Commercial Transformation

What is Commercial Transformation ?

Commercial transformation is the process of making fundamental organizational changes to marketing, sales, and pricing capabilities to provide actionable strategy and focus that drives revenues, increases margin, and grows your business. 

High-performing companies systematically assess their organizational capabilities to allow executives to take meaningful actions to improve results. They regularly identify their own strengths and weaknesses and map them on to their short- and long-term goals. This review process identifies gaps that are the foundational opportunities for transformation and improvement. 

Commercial transformations are large, multi-year, fundamental shifts that organizations undertake to create additional shareholder value. To drive organizational change, commercial transformation often involves the creation of an office of transformation reporting directly to the CEO. This provides the momentum to drive change to completion. 

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Commercial transformations fall into several different categories. The most common are outlined below, but the list is far from exhaustive: 

  • Digital transformation—Using data and technology to unlock hidden value by replacing outdated manual or on-premises applications with cloud services. It also includes leveraging technology to more rapidly design, build, and distribute new offerings themselves.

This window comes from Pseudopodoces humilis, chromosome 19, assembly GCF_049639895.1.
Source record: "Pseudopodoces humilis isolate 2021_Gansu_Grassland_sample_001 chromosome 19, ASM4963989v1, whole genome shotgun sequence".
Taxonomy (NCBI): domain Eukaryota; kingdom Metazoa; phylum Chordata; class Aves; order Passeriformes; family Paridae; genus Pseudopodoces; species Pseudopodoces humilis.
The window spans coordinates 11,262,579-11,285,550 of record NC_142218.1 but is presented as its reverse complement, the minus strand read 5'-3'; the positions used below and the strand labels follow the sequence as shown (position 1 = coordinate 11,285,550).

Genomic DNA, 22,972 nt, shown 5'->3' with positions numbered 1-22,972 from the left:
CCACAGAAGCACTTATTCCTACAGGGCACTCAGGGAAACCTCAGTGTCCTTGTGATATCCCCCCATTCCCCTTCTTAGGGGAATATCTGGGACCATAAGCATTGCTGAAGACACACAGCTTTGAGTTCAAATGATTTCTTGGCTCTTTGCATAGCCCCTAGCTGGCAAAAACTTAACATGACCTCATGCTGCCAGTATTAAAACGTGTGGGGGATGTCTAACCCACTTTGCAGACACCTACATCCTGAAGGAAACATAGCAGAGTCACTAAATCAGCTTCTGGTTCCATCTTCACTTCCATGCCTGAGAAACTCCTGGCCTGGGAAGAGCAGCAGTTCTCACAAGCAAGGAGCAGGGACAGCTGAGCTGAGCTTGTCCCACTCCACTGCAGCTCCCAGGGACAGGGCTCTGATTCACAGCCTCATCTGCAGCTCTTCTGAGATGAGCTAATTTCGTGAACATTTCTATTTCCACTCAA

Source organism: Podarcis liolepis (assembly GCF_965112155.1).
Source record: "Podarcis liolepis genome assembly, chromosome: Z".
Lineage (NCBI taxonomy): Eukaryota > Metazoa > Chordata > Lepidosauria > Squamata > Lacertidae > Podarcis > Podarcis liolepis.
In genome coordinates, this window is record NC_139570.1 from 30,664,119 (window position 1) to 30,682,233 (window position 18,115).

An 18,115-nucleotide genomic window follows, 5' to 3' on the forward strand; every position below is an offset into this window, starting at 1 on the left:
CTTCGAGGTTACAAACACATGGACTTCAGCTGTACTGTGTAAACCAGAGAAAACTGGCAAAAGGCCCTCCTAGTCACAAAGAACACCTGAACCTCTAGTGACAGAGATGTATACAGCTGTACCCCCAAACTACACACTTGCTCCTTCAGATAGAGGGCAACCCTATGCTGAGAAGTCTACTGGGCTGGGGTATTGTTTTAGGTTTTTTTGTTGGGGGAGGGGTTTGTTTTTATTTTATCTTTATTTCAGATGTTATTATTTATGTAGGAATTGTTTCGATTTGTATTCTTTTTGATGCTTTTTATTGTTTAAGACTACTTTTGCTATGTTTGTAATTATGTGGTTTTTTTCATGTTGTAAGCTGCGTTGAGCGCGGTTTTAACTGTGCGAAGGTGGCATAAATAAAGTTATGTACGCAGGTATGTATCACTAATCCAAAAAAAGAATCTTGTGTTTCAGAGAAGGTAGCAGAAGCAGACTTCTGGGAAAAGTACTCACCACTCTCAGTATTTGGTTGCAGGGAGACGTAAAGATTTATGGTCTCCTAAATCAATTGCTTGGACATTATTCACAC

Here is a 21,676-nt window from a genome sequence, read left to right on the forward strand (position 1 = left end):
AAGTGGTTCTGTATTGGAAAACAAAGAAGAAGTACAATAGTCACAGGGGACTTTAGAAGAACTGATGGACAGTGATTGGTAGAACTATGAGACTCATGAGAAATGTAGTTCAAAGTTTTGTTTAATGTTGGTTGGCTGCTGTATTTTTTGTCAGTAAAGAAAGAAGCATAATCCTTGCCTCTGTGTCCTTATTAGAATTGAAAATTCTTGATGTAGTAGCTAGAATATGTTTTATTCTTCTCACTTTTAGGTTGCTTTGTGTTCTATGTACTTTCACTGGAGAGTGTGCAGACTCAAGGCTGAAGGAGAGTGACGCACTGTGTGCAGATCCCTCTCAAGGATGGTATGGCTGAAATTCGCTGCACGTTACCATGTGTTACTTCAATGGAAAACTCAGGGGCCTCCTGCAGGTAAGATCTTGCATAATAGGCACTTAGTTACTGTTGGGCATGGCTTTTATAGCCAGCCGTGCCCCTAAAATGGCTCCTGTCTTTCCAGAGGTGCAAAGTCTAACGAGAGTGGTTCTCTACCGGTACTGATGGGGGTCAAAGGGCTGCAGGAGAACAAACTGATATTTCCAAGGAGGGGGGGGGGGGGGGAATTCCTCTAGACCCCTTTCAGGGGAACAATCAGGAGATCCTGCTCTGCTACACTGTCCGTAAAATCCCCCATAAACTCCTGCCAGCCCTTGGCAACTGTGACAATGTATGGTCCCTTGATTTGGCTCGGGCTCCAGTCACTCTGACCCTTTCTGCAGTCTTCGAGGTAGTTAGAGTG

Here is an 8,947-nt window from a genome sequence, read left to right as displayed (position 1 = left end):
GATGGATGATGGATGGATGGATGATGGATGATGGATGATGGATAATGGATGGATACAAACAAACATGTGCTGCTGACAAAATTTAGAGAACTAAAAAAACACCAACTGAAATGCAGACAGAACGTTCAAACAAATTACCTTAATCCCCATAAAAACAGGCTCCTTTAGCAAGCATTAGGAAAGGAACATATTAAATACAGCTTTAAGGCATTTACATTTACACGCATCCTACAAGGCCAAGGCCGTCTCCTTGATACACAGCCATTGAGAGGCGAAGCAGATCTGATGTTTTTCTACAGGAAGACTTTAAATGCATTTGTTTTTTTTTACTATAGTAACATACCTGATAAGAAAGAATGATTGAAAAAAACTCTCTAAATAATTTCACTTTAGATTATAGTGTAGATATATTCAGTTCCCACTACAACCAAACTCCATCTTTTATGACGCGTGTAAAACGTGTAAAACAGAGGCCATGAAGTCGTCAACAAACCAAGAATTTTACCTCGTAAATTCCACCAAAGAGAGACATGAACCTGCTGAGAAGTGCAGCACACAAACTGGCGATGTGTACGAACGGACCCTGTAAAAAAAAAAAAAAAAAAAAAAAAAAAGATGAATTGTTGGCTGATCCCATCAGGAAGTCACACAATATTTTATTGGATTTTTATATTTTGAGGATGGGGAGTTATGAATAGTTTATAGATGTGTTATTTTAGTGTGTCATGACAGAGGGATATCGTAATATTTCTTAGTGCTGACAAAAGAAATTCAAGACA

• Business process transformation—Simplifying and automating repetitive process tasks with technology to allow employees to focus on higher-value activities.  
  • Cultural transformation—These are powerful but very difficult for most organizations to implement successfully. Corporate culture evolves organically over many years. The personalities of the leaders, organizational structure, and how people are rewarded, recognized, and disciplined all play a critical role. This extends past messaging to the internal branding of the company. 
  • Organizational transformation—Assessing the reporting structure and staffing levels of all departments. Examining in-house skills and experience, to identify overlap and missing capabilities. Other objectives may include increasing cross-functional coordination, right-sizing the headcount, and simplifying the reporting structure. 
  • Management transformation—Upscaling the management structure by empowering individuals to take on project ownership and at the lowest level possible. This moves decision making to the right place to quickly develop consensus and speed up action across the organization.